should the limit be maintained in cases of terrorism or any other crime under ordinary
circumstances. It is worth noting that in passing the Human Security Act, the earlier Congress
kept the detention without judicial charge to a maximum of three days, as prescribed by the
1987 Constitution.
That other countries have comparatively longer periods of detention of suspected terrorists is a
fact. However, it does not necessarily follow that the Philippines should go their way. The
constitutions of these countries do not set limits to detentions without judicial charge or as
much principles and jurisprudence on due process. They do not have comparable issues of
abuse, trust, and accountability in governance.
The fact that the ATB compels the arresting officer to “immediately inform” the judge of the
nearest court, the Commission on Human Rights (CHR), the IBP Legal Aid Committee, or the
Public Attorneys Office (in case they need free legal aid) upon arresting a suspected terrorist is
cold comfort for the detainee since the court cannot do much unless a charge if filed before it.
Besides, the detaining officer can always invoke the questionable Section 29 of the ATB.
4. Section 25 of the ATC, particularly the third and fourth paragraphs thereof which give the
ATC the power to “designate” a suspected terrorist, ex parte, upon mere probable cause and
freeze the assets of the suspect ex parte through the Anti-Money Laundering Council (AMLC),
(Section 36, ATB), are constitutionally questionable. Freezing assets is deprivation of property
which cannot be done without due process. It is significant that proscription proceedings
before the Court of Appeals give the suspects a chance to be heard. In contrast, designation
proceedings of the ATC and the AMLCare are ex parte and without any procedural safeguards
or substantial standards. The zeal or the need for quick decisions can be sufficiently addressed
by setting time limits for the Court of Appeals to decide. There is no need to upset the
constitutional safeguards of due process or grant an executive agency excessive powers not
allowed by the Constitution.
5. Paragraphs (a), (b), (c) of Section 4 of the ATB that define “any act”….. intented to cause…”
as a crime do not meet constitutional standards. They are vague and over broad. They punish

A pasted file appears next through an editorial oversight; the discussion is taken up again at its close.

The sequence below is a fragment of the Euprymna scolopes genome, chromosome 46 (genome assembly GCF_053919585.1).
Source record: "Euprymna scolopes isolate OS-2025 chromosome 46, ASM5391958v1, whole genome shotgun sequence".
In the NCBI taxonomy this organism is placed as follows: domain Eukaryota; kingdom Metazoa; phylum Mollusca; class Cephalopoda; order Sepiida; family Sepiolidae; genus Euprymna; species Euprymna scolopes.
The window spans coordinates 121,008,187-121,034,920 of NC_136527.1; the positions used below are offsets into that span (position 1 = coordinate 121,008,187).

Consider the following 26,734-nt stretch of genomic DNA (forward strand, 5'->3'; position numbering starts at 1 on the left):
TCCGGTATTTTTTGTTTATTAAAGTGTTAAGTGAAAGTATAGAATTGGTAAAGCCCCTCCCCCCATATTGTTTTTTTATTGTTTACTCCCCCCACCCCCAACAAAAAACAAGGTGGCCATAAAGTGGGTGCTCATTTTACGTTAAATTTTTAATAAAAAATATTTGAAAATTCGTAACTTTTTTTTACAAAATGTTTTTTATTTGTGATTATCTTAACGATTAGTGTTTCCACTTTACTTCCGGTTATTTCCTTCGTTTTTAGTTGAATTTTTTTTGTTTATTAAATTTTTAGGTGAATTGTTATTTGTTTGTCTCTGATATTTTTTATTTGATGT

mere intent that normally cannot be divined. They are susceptible to abuse by a law enforcer
who could arrest those legitimately exercising their constitutional rights or upgrade an ordinary
crime to terrorism by merely alluding the prohibited “intent” to his targets and detain them for
a period of 14-24 days without any judicial charge.
6. Section 34 of the ATB which provides: “…In cases where evidence of guilt is not strong, and
the person charged is entitled to bail and is granted the same, the court, upon application of
the prosecutor shall limit the right of travel of the accused… he or she may also be placed under
house arrest…” and be incommunicado, renders nugatory the constitutional rights to be
presumed innocent and to post bail.
7. ATB seems to allow guilt by association, a principle that is rejected in constitutional and
criminal law principles. Punishing indirect incitement may be considered unwarranted prior
restraint to freedom of expression.
8. Retaining the functions of the Commission on Human Rights found in the Human Security
Act will not diminish the efficacy of the Bill. It would be reassuring to many.
9. We note the recognition given by the legislature to the free legal aid program of the
Integrated Bar of the Philippines (IBP) by tasking IBP to assist arrested terrorists, if necessary.
Terrorists are not the target clientele of the IBP legal aid program. Be assured though that IBP
does not shirk from the responsibility of helping those truly in need and who meet the merit
and fitness test of the IBP so that justice may not be delayed or denied due to the absence of a
lawyer. We could have suggested more workable arrangements had IBP been invited to the
relevant hearings on the Anti-Terrorism Bill.